And Where Is Now My Hope?
Job 17:15a15—And where is now my hope? as for my hope, who shall see it?
I grew up singing, I’m possessed of a HOPE that is steadfast and sure, since Jesus came into my heart. Well, let me tell you, that hope has remained with me for well over half a century of knowing Jesus as my Savior and Lord. In fact, it’s a more-sure hope now than it ever has been. Daily I learn more about the foundation of this hope. It is based in God’s Covenant with us and given to us by His mercy.
The One Who has made this hope secure for us is the Lord Jesus Christ, God’s Covenant Son. He is our Savior and Lord—and He is our great King.
But, come with me and let us see how our hope can remain strong as we move through the time when all hope may seem to flee from us. There is coming a time when the enemy of our souls will try to remove all hope from us who trust Christ Jesus. Our purpose in these articles is to point you toward overcoming and to see a people prepared to withstand the enemy—and thus, stand—in this time that Paul called the evil day in Ephesians 6:13.
Our place of secure hope will remain with us when we learn to stand firm in acknowledging One that Job called my Redeemer in The Book of Job 19:25. This was his acknowledgment of the Christ. Today we know Him as the One Who ever liveth to make intercession for us (Hebrews 7:25). The triumph He accomplished secures for us a place in God’s kingdom with a hope that is indeed sure.
This hope is born in us, not out of good circumstances, but out of the work the Lord Jesus accomplished. It becomes a settled matter with us when the Holy Spirit is allowed to continue His work in us. And hope maketh not ashamed (it is not frustrated, or disappointed); because the love of God is shed abroad in our hearts by the Holy Spirit which is given unto us—Romans 5:5. The settling of hope is closely connected with God’s love and His Spirit.
This hope the Holy Spirit gives carries with it a supernatural power that is like a force of energy. It stays with us even when everything around us is failing. It comes on like a fire burning rubbish to do away with what is useless and ugly. It burns well on the rubble of the ruin and tragedy that has come upon so many of us. Hope is like a fire that gives light and warmth. It maintains life because it is supernatural.
Because so many of us find some identification with the man Job, we’re going to take some days to discover the hope that was born in him out of the trash heap of his personal ruin and tragedy. He was a man who at times became so low in his personal feelings that he cursed the day he was born. But, when he looked through the rubble of his life, he saw his Redeemer. When we look carefully into his story, we can watch hope in him as it comes to life—and is not put to shame.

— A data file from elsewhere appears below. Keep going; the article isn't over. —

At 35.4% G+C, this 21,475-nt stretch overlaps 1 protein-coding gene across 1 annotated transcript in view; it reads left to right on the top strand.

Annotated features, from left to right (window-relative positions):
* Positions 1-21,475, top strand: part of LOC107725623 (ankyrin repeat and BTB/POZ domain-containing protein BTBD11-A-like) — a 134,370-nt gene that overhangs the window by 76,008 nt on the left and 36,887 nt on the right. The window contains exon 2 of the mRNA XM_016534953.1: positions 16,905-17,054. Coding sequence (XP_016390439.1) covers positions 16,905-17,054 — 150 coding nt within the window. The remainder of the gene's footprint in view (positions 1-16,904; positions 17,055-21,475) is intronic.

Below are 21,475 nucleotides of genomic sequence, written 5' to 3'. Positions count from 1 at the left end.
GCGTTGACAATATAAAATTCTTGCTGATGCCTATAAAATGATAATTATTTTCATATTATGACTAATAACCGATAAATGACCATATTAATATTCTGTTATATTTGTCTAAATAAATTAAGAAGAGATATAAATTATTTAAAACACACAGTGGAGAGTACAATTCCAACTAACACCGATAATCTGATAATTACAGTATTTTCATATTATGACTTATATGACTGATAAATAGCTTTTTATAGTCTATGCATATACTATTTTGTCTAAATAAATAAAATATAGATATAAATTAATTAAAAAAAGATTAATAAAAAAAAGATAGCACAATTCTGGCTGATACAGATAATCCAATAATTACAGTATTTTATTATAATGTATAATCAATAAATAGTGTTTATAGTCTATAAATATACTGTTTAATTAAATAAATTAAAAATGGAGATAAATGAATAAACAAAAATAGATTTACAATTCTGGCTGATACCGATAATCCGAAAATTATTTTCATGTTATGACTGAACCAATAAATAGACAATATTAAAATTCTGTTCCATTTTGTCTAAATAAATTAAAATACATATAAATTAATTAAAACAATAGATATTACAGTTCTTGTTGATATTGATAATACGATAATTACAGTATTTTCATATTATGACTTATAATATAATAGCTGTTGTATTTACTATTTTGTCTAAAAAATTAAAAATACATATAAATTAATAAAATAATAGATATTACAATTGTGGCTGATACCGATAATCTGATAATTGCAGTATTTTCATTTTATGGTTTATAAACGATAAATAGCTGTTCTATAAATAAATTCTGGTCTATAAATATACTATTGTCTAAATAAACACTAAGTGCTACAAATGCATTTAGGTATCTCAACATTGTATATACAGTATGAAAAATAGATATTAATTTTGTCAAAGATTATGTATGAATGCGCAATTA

Throughout the Book of Job we discover seven confessions of his faith—count them—that arose like sparks of fire that finally burst into flame in the cold dark tragedy of Job’s life. We can learn from him what the Fire of God will do with the rubbish that has become piled so high upon many of us. The Holy Spirit will set fire to the treasured trash we carry inside us—like resentment, or fear, or jealousy. He will also burn up the emotional pain that has followed us since childhood. God’s Spirit is His Holy Fire, sent to consume things inside, and outside, of us that drive out hope and make us useless in His Kingdom. But, when ignited by the Holy Spirit, anything, and everything, can provide fuel for energy to make us useful in His Kingdom.
My departed wife Glenda discovered this. Her life had become filled with pain and failure. When she turned herself over to the Lord, He ignited the trash and gave her a testimony that touched countless persons to give them hope.
Paul had this revelation of Truth for himself. I go to it over and over as he expressed it in Romans 8:28. This is my interpretation from the Original. For we know (instinctively, and in a way that defies contradiction) that the combined energy of everything that comes our way works together to bring about good. No matter what has come into our life, when touched by God’s Spirit, it gives forth an energy that inspires us for good. The revelation of Light that progressively burst forth in Job reveals how this hope might come on progressively in us.
Observing his confessions, we can see them like the striking of a match. Their fire might not catch right away, but as we continue hearing them they become like a prophetic torch. They can start the fire of God burning in us. Eventually, we discover hope’s heat brings gold to the surface of our lives.
The first thing we observe about Job is that he remained a worshiper, even while everything in his life was falling to pieces. See this from Job 1:20, 21—Then Job arose, and rent his mantle, and shaved his head, and fell down upon the ground, and worshipped, and said, Naked came I out of my mother’s womb, and naked shall I return thither: the LORD gave, and the LORD hath taken away; blessed be the Name of the LORD. In all this Job sinned not, nor charged God foolishly.